Review: Forza Motorsport 7 (Microsoft Xbox One)

13 mins read

Review by Nick H.

To its credit, Forza Motorsport 7 is an incredibly polished racing game – a technical marvel to look at and listen to, with an incredible amount of stuff in there for fans of racing games to enjoy. It will certainly appeal to those who enjoy structured racing, with its many tracks and tight gameplay. Forza Motorsport 7 checks all of the boxes players are likely looking for, though it does lack a bit of the soul and fun that helps to separate the Horizon series from the Motorsport series.

Related reading: The benchmark for serious racing games at the moment is Project CARS 2. Brad’s full review.

That last sentence is an important one, because while I really do enjoy both of the racing series a great deal there is a X factor about the Horizon series that sets itself apart from the Motorsport one. Whether it’s the sense of actually travelling and seeing new locations up close and personal, or the soundtrack that provides a thumping background to the jumps and other antics found in the game, Horizon has a sense of wonder and discovery not usually found in racing games, and that helps make the Horizon series my favourite in the racing genre.

Now, I feel compelled to compare these two games because while they both own the Forza namesake and both are about racing, the fact of the matter is that Horizon has more soul to it, and is simply a better series. That does not mean that the Motorsport series is bad, because it is not. It simply is not as good, but by prefacing this review with my own preferences, it hopefully frames my mindset a bit when I say that Forza Motorsport 7 is a fantastic game in its own right, even if I don’t quite have as much fun with it as I did Forza Horizon 3.

With all of that out of the way, let’s take a deeper look into what Forza Motorsport 7 has to offer. The foundations of the Motorsport series is largely the same as prior entries as you are given multiplayer and single player modes that have you visiting some pretty varied locations and racing in lots of different cars comprised from the fantastic catalogue of options. Whether you are driving hatchbacks, muscle cars found in the popular Fast and the Furious movies or even large trucks (weird, but a nice bit of gameplay variety), Forza Motorsport 7 gives you a great deal to do.

I started off as I have for years now, walking through the tutorial (which sees you racing a traditional fair weather track in a sports car, throgh to one of the aforementioned trucks to a race that shows off the fantastic weather engine as you race in a rain storm) before launching into the proper career mode where you pick a circuit and an entry level car and get to the racing. The tracks are fantastically varied, as are the cars you will drive on them with. One of the areas this series takes a small step back from Horizon in my opinion, is that the track is wound near but not in the unique locals. Instead of driving around buildings or over streams, you see impressive-looking landmarks in Forza Motorsport 7, but they feel distant as you are focused on a track that is apart from the landscapes. It still looks pretty, and it is a minor distinction, but the environments in Motorsport titles are just less immersive due to the nature of the game.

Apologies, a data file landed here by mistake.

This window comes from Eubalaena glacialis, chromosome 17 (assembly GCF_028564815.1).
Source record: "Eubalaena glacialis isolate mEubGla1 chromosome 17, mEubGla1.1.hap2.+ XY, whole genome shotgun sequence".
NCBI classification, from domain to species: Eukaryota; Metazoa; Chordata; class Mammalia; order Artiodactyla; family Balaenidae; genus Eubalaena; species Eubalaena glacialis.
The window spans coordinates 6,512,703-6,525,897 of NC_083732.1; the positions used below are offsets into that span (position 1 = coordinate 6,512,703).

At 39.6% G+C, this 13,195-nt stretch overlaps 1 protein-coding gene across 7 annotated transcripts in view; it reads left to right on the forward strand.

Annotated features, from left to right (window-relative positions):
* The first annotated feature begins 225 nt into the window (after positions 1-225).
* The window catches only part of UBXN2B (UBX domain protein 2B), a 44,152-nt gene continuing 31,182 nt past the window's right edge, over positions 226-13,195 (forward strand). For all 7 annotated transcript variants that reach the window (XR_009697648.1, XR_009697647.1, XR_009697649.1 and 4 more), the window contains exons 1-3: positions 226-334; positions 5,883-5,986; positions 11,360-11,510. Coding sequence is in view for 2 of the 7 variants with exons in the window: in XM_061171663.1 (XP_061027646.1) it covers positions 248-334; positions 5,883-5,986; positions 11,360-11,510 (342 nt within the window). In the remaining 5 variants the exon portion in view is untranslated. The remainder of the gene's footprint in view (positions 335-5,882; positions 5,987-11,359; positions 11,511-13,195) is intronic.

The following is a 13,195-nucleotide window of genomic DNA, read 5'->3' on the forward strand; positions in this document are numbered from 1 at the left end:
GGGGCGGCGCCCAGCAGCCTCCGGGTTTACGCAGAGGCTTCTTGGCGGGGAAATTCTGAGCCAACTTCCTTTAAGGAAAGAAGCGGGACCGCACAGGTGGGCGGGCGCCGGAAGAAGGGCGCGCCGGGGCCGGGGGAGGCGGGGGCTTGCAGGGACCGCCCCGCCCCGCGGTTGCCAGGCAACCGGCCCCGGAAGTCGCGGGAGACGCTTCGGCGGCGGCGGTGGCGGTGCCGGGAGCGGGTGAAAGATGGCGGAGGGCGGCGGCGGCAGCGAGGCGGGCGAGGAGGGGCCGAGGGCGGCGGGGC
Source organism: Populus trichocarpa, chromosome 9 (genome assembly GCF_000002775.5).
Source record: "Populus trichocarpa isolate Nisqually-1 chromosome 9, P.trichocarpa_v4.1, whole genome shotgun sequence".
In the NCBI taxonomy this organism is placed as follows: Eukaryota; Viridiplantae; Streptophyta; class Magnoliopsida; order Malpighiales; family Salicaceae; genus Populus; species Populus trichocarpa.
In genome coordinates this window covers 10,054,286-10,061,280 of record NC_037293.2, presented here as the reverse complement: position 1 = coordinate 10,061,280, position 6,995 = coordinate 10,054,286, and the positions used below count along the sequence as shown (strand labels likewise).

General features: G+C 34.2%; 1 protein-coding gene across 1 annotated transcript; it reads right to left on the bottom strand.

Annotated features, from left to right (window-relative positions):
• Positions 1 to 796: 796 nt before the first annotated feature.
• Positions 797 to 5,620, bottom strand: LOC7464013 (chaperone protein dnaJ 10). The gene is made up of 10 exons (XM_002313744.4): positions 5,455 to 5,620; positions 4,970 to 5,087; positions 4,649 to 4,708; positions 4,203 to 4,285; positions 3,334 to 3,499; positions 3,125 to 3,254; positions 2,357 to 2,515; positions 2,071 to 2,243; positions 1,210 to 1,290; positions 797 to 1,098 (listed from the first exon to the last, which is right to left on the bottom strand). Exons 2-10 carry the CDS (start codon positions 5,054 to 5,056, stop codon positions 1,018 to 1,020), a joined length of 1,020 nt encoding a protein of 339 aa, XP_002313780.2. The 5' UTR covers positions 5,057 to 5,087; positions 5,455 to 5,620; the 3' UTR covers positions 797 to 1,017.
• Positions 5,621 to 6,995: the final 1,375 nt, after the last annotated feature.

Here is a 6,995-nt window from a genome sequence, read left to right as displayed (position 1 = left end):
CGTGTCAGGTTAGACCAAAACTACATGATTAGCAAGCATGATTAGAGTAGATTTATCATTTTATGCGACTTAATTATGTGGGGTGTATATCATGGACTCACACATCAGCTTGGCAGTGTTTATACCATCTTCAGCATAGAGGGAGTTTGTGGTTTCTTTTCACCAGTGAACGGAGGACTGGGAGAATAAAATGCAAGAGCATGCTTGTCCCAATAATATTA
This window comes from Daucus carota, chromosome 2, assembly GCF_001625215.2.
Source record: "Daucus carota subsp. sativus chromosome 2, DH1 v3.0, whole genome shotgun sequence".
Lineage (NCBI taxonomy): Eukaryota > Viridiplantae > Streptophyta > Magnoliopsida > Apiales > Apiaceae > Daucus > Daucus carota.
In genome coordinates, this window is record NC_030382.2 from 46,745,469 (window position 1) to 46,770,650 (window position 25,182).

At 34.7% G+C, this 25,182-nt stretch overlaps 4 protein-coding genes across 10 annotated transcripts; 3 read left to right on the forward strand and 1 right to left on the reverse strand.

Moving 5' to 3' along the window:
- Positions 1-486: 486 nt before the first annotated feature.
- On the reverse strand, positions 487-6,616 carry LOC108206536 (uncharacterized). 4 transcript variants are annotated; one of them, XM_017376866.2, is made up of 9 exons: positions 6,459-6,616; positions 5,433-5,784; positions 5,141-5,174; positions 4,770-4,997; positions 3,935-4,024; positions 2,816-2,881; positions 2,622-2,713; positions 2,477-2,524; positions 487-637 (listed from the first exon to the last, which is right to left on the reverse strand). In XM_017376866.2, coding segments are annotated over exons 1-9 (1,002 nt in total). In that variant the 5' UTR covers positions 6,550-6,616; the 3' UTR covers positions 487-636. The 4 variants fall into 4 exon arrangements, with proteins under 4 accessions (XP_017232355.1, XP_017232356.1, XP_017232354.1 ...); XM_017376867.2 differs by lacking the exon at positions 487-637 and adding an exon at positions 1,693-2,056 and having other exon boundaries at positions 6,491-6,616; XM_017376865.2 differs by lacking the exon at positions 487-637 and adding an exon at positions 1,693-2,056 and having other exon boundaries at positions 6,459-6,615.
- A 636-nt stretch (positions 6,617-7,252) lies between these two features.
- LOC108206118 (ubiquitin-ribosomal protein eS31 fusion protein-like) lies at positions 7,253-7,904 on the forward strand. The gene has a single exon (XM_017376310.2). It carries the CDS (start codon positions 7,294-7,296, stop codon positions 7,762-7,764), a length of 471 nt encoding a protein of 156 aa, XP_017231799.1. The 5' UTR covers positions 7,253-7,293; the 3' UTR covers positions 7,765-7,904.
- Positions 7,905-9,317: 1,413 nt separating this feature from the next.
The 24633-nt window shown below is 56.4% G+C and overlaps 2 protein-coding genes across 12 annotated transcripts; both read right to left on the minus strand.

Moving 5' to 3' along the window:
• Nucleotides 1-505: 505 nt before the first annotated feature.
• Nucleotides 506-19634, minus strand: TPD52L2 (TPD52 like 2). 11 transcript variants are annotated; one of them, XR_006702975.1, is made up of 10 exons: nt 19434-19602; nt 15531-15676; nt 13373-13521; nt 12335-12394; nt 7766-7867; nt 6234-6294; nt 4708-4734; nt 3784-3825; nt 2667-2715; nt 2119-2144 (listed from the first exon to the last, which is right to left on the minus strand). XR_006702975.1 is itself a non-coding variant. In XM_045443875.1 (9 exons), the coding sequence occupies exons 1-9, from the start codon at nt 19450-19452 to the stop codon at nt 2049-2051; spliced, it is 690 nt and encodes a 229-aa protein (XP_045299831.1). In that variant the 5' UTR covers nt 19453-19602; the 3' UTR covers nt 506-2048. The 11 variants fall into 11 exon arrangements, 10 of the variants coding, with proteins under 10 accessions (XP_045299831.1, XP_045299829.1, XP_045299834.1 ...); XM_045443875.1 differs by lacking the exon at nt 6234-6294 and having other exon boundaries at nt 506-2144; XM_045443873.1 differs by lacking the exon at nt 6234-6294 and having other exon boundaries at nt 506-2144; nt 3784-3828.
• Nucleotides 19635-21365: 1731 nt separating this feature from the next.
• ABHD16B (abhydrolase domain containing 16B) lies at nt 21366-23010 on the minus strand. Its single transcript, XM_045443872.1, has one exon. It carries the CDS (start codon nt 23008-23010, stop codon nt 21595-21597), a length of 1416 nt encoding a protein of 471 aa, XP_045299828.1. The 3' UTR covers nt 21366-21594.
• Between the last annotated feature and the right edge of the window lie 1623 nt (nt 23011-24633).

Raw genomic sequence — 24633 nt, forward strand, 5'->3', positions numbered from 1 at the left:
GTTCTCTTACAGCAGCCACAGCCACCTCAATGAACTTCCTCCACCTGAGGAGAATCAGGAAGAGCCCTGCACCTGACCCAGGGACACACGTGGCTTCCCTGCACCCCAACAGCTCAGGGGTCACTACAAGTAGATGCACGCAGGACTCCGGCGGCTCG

That being said, the weather conditions are fantastic, and really help to lessen the impact of the above complaint of mine. Weather effects are brilliant on the screen, from the droplets of water on the camera to how the rivulets of rain stream across the hood of the car all of the way to how small puddles of water react to tires tearing through them and kicking spray up in their wake. It looks brilliant and more than that, it has an impact on your racing. A lot of games say that weather impacts the conditions that you’re driving in, but Forza Motorsport 7 really is a finely tuned game in terms of its handling, and there is a pronounced but realistic difference when you go peeling around a corner on a dry track and then later a wet version of it. The Xbox One controllers have always provided fantastic rumble feedback with the Forza series, and this remains true in Forza Motorsport 7, as I began to realise that the weather impacted even how the controller feedback felt. This is some seriously cool technology at work and it the end result is very impressive.